Weeks and weeks of intense heat and not enough rain is a terrible recipe for a farmer.
"We're just not used to that 95 degrees heat in the month of May here, and it's shocked a lot of the transplants," farmer Andy Todosciuk, who owns Andy T's Farm in St. Johns, said.
He says the weather has hurt his pickles and tomatoes, but he's been able to keep his other crops looking good - for a price. "We've been pumping water on everything trying to keep it going good," he said.
Robert Reese grows corn, soy beans, and wheat and says the weather shouldn't impact fall prices, yet. "As of right now, the crops are hanging in there, but, if we go another week to two weeks, we're really going to start to see a reduction in yield," he said.
Michigan State University climatologist Jeff Andresen says the last two months in mid-Michigan have been within the top ten hottest and driest early summers on record.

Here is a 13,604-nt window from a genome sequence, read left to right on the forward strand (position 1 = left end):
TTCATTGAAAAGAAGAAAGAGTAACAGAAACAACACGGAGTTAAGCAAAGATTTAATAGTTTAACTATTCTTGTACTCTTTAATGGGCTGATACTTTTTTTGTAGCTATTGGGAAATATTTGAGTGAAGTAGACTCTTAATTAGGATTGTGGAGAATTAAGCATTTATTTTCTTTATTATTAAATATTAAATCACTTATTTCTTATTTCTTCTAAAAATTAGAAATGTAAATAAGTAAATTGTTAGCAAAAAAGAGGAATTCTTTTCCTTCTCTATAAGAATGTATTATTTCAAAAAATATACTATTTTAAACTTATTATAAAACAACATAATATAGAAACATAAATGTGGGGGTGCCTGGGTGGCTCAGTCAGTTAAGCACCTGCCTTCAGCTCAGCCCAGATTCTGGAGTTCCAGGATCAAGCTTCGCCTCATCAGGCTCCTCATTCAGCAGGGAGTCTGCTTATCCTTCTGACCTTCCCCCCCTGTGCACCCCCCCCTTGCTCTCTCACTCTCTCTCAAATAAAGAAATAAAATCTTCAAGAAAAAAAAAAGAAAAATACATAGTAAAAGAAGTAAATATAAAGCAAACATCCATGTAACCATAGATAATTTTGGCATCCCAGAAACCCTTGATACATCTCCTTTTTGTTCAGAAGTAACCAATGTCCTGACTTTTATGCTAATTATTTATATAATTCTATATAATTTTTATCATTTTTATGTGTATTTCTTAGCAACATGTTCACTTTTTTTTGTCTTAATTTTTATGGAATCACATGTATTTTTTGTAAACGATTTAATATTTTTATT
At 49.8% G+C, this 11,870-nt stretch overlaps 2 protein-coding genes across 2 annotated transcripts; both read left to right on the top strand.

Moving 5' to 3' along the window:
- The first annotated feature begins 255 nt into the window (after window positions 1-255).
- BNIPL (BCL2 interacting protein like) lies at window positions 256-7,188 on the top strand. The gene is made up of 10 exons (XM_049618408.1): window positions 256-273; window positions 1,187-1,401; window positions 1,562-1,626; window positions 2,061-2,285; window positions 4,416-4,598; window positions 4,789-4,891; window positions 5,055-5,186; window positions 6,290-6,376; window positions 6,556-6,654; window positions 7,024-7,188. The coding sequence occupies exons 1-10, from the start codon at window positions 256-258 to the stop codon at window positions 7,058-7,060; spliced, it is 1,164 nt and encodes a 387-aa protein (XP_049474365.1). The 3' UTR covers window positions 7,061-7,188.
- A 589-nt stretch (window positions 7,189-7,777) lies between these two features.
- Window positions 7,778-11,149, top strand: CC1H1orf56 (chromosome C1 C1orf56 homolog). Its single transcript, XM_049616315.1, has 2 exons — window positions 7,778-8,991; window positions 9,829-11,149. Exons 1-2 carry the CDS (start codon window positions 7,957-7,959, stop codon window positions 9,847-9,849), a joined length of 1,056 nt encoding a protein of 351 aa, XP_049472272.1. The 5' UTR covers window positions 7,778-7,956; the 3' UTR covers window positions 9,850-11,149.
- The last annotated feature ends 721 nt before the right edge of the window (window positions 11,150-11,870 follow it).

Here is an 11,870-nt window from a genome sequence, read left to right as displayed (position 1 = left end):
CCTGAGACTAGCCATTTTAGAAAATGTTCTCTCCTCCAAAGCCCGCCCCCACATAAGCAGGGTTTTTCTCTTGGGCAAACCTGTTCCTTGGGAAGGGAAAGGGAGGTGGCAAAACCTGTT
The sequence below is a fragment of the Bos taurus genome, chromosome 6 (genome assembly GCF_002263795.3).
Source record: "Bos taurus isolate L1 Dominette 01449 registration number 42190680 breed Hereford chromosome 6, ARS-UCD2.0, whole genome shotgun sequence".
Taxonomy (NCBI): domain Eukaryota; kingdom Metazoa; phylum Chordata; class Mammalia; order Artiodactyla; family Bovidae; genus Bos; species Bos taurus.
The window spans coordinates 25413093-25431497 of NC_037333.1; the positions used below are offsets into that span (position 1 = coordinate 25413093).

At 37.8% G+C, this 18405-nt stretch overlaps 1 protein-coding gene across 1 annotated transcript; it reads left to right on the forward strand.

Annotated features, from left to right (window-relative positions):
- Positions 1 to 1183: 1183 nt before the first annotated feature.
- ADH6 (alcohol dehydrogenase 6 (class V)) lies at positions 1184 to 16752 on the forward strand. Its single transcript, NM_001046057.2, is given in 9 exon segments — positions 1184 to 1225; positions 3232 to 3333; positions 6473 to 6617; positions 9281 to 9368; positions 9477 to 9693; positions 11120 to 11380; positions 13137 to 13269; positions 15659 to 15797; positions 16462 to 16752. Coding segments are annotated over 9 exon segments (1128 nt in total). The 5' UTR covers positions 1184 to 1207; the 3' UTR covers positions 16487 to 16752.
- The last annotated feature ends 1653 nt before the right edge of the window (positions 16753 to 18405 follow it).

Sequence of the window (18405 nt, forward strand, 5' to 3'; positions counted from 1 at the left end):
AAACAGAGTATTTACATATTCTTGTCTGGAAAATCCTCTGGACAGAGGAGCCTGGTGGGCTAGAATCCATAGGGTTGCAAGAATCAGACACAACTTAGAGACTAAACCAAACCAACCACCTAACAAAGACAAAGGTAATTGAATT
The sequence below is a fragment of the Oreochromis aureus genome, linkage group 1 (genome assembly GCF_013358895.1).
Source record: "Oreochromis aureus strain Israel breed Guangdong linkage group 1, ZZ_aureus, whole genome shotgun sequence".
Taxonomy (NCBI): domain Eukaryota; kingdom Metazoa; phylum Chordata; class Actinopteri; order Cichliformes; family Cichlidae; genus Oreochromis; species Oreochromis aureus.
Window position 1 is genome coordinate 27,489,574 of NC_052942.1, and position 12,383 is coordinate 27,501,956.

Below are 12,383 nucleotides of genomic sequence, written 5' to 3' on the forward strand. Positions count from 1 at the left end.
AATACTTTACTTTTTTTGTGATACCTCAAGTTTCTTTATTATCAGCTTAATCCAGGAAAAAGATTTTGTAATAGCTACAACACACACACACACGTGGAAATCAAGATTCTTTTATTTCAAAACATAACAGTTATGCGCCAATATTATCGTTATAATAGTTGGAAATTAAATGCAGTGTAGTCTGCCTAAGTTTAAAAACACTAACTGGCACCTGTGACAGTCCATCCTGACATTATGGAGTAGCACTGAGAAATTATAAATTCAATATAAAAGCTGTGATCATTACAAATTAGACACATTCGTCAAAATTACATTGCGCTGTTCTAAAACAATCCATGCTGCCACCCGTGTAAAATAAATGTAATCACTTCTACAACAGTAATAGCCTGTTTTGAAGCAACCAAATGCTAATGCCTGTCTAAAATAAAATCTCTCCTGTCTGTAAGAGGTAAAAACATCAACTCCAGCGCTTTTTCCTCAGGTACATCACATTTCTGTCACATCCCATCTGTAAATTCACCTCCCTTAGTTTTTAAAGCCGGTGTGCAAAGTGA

"The last six weeks we've had a little over a half inch of rain, which is extremely low for us," Reese said. "Last year it was over 20 inches in June." Both farmers say if you want to save your own plants, nothing can replace lots and lots of water.
"You better start thinking about soaking the ground real well, we're not just talking hand watering, we're talking a good soak job," Todosciuk said. It's been dry for so long, even plants with deep roots are in danger of drying out.
"We're not panicking yet, there's really nothing you can do, it will rain sooner or later," Todosciuk said.